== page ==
Lebanon Table of Contents
On September 3, 1983, the Israel Defense Forces (IDF) began to evacuate the Shuf Mountains region and within twenty-four hours had completed its redeployment to south of the Awwali River. In the power vacuum resulting from the Israeli withdrawal, the Phalangist militia, no longer under Jumayyil's firm control, clashed with the Druze militia at Bhamdun, a town located where the Beirut-Damascus highway touches the edge of the Shuf Mountains. Simultaneously, the Lebanese Army sought to guard the cities of Suq al Gharb and Khaldah to prevent Druze forces from invading Beirut.
After several days of combat, the Phalangist militia was routed at Bhamdun and retreated to its stronghold of Dayr al Qamar, along with much of the Christian population. The Druzes surrounded and besieged Dayr al Qamar, which held 40,000 Christian residents and refugees and 2,000 Phalangist fighters. In other areas of the Shuf Mountains, the Druzes went on a rampage reminiscent of the 1860 massacres (see Religious Conflicts , ch. 1). The Catholic Information Center in Beirut reported that 1,500 Christian civilians were killed and 62 Christian villages demolished. The defeat of the Phalangists was expensive for the Christian community, which lost a large amount of territory.
The cost in political currency was even higher, however. Not only did the fighting deal a blow to Amin Jumayyil's credibility and authority in his dual role as chief of state and leader of the Christian community, it destroyed the myth shared by many different Lebanese factions that the Lebanese Civil War had been settled in 1976. Admittedly, Christians and Muslims had continued to fire on each other's neighborhoods on occasion, but this was perceived as part of Lebanon's environment, like the weather. In all the significant fighting between 1976 and 1982, the Syrians, Israelis, and Palestinians had been belligerents on either or both sides of the conflict. The Mountain War, as the 1983-84 fighting in the Shuf Mountains came to be called, however, was a purely Lebanese contest, and it dashed the hopes harbored by many that the withdrawal of foreign forces would end the Civil War.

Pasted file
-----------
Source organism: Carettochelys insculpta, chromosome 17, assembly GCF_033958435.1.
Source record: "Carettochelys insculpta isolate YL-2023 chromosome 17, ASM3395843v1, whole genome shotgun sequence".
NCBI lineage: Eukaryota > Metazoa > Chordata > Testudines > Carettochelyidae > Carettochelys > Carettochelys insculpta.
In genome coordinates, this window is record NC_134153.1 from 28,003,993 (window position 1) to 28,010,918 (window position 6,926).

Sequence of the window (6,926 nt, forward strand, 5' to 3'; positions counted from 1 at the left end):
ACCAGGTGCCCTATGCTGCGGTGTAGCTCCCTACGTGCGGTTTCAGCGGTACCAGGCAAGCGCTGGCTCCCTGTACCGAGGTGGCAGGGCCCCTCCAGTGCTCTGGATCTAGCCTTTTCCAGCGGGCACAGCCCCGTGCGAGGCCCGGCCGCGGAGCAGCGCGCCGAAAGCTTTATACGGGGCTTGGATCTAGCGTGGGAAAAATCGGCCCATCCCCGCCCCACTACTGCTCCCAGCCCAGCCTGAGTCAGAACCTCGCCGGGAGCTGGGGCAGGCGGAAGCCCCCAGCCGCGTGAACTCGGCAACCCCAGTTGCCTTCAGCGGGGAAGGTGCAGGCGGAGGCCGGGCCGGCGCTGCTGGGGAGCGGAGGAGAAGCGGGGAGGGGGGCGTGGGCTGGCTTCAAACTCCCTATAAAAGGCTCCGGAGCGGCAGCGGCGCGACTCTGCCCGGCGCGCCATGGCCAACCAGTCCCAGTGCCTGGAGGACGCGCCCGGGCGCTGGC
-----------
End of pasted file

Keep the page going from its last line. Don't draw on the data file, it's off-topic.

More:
In Suq al Gharb and Khaldah, it was the Lebanese Army rather than the Phalangists that confronted the Druze militias. On September 16, 1983, Druze forces massed on the threshold of Suq al Gharb. For the next three days the army's Eighth Brigade fought desperately to retain control of the town (see The Army , this ch.). The tiny Lebanese Air Force was thrown into the fray, losing several aircraft to Druze missile fire. United States Navy warships shelled Druze positions and helped the Lebanese Army hold the town until a cease-fire was declared on September 25, on which day the battleship U.S.S. New Jersey arrived on the scene.
Data as of December 1987